Staying Safe

Externally Owned Accounts (EOA) vs. Smart Contract Accounts: What's the Difference?

By The Fire Team
Contract illustration surrounded by cubes
If you only have a few minutes, here's what you need to know: Externally Owned Accounts (EOAs) are user-controlled Ethereum accounts that require manual inputs for every action. They can send/receive tokens and interact with smart contracts but lack automation for complex strategies. Smart Contract accounts autonomously execute code and can perform actions upon receiving transactions. They benefit from standards like ERC-4337, enhancing Ethereum's user experience, and ERC-1271, adding extra security layers and authentication capabilities.

If you're dipping your toes into the world of Ethereum, you might've come across the terms "Externally Owned Accounts" (EOAs) and "Smart Contract Accounts." 

It might sound confusing at first, but it’s easy once you get the hang of it:

Externally Owned Accounts Explained

Externally Owned Accounts (EOAs) are your personal Ethereum accounts. They're your key to the Ethereum network and controlled by you. Most conventional crypto wallets use EOAs in their app.

Your private key (generated via seed phrase), like a password, gives you the unique authority to sign transactions with your account. 

An EOA lets you send and receive tokens, approve transactions and interact with smart contracts on the Ethereum blockchain. While smart contracts can also hold and send assets and interact with other smart contracts, EOAs can't initiate activities without your input; you're the one calling the shots for every action. 

This gives you full control, but can also make things complicated. If you want to provide liquidity on Uniswap, you have to approve 3 transactions. This ensures you always know what’s going on (especially if you simulate transactions with Fire). But there’s no automation, which can make it annoying to use more complex strategies like dollar-cost-averaging or yield farming.

Smart contract accounts make that easier. 

How Smart Contract Accounts Work

Smart contracts are not only autonomous pieces of software, they can also hold assets. This makes them uniquely capable to power complex, decentralized financial applications like lending protocols.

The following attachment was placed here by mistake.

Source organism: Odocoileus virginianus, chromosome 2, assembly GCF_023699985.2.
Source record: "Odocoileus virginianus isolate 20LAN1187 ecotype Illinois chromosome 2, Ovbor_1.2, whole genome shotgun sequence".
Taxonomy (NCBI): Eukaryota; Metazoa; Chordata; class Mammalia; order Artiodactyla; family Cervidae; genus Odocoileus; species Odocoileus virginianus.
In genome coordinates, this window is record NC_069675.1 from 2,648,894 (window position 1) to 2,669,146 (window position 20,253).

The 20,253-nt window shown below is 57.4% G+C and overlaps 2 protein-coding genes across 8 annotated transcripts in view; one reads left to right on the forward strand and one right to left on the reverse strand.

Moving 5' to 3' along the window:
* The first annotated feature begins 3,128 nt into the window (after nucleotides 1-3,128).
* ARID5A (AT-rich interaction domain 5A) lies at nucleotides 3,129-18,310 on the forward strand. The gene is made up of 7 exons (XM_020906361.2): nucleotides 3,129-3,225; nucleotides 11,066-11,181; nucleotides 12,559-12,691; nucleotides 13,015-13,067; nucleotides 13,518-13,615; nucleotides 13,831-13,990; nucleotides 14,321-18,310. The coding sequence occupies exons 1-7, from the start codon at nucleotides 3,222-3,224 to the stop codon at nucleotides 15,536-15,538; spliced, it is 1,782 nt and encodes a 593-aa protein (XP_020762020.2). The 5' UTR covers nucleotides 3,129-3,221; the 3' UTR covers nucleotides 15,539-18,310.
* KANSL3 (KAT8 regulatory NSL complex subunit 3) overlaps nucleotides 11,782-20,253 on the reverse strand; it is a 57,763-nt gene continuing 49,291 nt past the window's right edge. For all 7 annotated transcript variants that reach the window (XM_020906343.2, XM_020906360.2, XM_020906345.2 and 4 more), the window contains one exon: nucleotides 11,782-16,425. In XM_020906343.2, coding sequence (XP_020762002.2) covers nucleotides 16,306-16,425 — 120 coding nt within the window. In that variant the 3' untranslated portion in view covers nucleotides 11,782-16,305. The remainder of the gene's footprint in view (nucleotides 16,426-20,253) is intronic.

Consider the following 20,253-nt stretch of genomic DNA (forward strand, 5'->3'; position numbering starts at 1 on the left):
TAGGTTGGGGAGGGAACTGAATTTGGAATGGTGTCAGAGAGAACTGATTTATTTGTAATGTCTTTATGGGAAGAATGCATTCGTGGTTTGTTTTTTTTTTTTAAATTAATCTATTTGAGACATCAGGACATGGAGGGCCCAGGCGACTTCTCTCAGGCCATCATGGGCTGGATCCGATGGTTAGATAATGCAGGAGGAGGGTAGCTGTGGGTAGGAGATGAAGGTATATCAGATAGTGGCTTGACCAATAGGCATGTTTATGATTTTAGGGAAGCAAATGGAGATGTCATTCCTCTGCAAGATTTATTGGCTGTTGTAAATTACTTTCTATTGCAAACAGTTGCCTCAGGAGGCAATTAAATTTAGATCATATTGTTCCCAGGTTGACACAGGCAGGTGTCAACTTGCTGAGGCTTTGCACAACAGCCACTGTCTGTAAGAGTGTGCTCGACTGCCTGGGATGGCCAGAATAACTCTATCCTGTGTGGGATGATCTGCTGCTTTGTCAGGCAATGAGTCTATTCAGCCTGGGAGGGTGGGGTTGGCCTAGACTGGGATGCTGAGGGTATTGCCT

But thanks to a new standard called ERC-4337, they can now also transform what web3 wallets are capable of.

Unlike EOAs, smart contract accounts can autonomously execute code, meaning they can perform specific actions when they receive transactions, approvals or other external input. 

Smart Contract accounts are different. They separate the private key from the account. That gives them more autonomy because the private key isn’t required to sign every single transaction or approval, which means they’re less dependent on humans and can be more autonomous.

Latest Upgrades: ERC-4337 and ERC-1271

ERC-4337 and ERC-1271 are two standards that enhance Ethereum accounts and power them. 

ERC-4337 created a new standard for smart contract accounts, which has the potential to transform Ethereum UX. It also introduces innovation to the “mempool2, but if you’Re interested in the technical details we recommend reading the proposal.

Meanwhile, ERC-1271 adds an extra layer of security to Smart Contract accounts. It enables these accounts to authenticate and verify digital signatures, adding a new layer of security to these accounts.

If ERC-4337 gave EOAs the powers of smart contracts, then ERC-1271 gave smart contracts the powers of EOAs. 

Comparing EOAs and Smart Contract Accounts

The main distinction between EOAs and Smart Contract accounts lies in their levels of control and functionality. EOAs are straightforward, controlled by the user. The introduction of ERC-4337 allows them to access the functionalities of Smart Contract accounts.

Smart Contract accounts, enhanced by ERC-1271, are capable of handling complex tasks and authenticating digital signatures. They increase their functionality and offer added security.

One important thing to note is that only EOAs can initiate transactions. Smart Contract accounts can't start transactions; however, they can respond to incoming ones by executing their programmed code.

In Conclusion EOAs and Smart Contract accounts, augmented by ERC-4337 and ERC-1271, are central to your interaction with the Ethereum network. They reflect the spectrum of user-managed and automated modes of operation, continually evolving to provide a smoother and more secure Ethereum experience.

If you’re exploring Ethereum, check out Fire!

We’re a trusted chrome extension that simulates transactions before you sign any potentially malicious smart contract.
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